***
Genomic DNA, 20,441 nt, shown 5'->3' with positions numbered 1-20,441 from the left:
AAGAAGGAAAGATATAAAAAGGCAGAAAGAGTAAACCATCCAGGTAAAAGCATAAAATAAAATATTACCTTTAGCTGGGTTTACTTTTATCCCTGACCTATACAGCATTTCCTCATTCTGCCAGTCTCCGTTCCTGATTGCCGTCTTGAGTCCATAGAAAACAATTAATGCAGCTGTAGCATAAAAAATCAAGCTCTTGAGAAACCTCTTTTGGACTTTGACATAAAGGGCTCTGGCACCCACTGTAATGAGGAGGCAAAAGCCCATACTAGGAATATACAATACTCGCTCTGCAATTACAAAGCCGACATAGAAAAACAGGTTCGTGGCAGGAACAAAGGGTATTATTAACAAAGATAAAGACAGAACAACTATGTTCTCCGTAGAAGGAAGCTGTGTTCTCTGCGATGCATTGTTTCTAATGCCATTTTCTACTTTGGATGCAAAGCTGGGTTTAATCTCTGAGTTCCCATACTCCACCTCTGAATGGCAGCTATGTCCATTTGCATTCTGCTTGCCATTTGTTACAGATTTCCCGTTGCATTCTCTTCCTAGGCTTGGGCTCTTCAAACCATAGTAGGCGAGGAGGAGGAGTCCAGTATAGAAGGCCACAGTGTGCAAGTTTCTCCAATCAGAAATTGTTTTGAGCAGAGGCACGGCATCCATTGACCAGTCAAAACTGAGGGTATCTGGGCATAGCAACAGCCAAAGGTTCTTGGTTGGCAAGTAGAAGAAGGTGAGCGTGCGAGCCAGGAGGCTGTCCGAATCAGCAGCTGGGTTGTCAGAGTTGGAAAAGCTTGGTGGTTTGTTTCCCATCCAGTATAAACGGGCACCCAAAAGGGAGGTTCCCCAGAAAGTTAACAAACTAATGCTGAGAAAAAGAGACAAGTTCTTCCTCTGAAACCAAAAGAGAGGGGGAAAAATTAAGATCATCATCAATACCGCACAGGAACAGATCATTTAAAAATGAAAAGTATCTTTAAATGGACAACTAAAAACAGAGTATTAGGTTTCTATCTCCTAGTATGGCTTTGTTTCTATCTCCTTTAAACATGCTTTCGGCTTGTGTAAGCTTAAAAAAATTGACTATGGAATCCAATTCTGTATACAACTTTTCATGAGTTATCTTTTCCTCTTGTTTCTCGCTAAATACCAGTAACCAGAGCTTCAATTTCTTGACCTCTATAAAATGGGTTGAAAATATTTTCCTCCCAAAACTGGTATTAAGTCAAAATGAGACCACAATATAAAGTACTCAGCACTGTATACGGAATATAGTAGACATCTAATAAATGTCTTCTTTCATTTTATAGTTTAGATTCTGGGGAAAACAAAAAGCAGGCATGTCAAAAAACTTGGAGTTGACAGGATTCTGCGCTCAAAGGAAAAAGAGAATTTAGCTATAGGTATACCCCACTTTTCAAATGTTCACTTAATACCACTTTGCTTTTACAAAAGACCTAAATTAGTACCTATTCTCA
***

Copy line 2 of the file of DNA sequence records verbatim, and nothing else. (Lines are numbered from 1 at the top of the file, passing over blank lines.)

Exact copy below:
AAGAAGGAAAGATATAAAAAGGCAGAAAGAGTAAACCATCCAGGTAAAAGCATAAAATAAAATATTACCTTTAGCTGGGTTTACTTTTATCCCTGACCTATACAGCATTTCCTCATTCTGCCAGTCTCCGTTCCTGATTGCCGTCTTGAGTCCATAGAAAACAATTAATGCAGCTGTAGCATAAAAAATCAAGCTCTTGAGAAACCTCTTTTGGACTTTGACATAAAGGGCTCTGGCACCCACTGTAATGAGGAGGCAAAAGCCCATACTAGGAATATACAATACTCGCTCTGCAATTACAAAGCCGACATAGAAAAACAGGTTCGTGGCAGGAACAAAGGGTATTATTAACAAAGATAAAGACAGAACAACTATGTTCTCCGTAGAAGGAAGCTGTGTTCTCTGCGATGCATTGTTTCTAATGCCATTTTCTACTTTGGATGCAAAGCTGGGTTTAATCTCTGAGTTCCCATACTCCACCTCTGAATGGCAGCTATGTCCATTTGCATTCTGCTTGCCATTTGTTACAGATTTCCCGTTGCATTCTCTTCCTAGGCTTGGGCTCTTCAAACCATAGTAGGCGAGGAGGAGGAGTCCAGTATAGAAGGCCACAGTGTGCAAGTTTCTCCAATCAGAAATTGTTTTGAGCAGAGGCACGGCATCCATTGACCAGTCAAAACTGAGGGTATCTGGGCATAGCAACAGCCAAAGGTTCTTGGTTGGCAAGTAGAAGAAGGTGAGCGTGCGAGCCAGGAGGCTGTCCGAATCAGCAGCTGGGTTGTCAGAGTTGGAAAAGCTTGGTGGTTTGTTTCCCATCCAGTATAAACGGGCACCCAAAAGGGAGGTTCCCCAGAAAGTTAACAAACTAATGCTGAGAAAAAGAGACAAGTTCTTCCTCTGAAACCAAAAGAGAGGGGGAAAAATTAAGATCATCATCAATACCGCACAGGAACAGATCATTTAAAAATGAAAAGTATCTTTAAATGGACAACTAAAAACAGAGTATTAGGTTTCTATCTCCTAGTATGGCTTTGTTTCTATCTCCTTTAAACATGCTTTCGGCTTGTGTAAGCTTAAAAAAATTGACTATGGAATCCAATTCTGTATACAACTTTTCATGAGTTATCTTTTCCTCTTGTTTCTCGCTAAATACCAGTAACCAGAGCTTCAATTTCTTGACCTCTATAAAATGGGTTGAAAATATTTTCCTCCCAAAACTGGTATTAAGTCAAAATGAGACCACAATATAAAGTACTCAGCACTGTATACGGAATATAGTAGACATCTAATAAATGTCTTCTTTCATTTTATAGTTTAGATTCTGGGGAAAACAAAAAGCAGGCATGTCAAAAAACTTGGAGTTGACAGGATTCTGCGCTCAAAGGAAAAAGAGAATTTAGCTATAGGTATACCCCACTTTTCAAATGTTCACTTAATACCACTTTGCTTTTACAAAAGACCTAAATTAGTACCTATTCTCA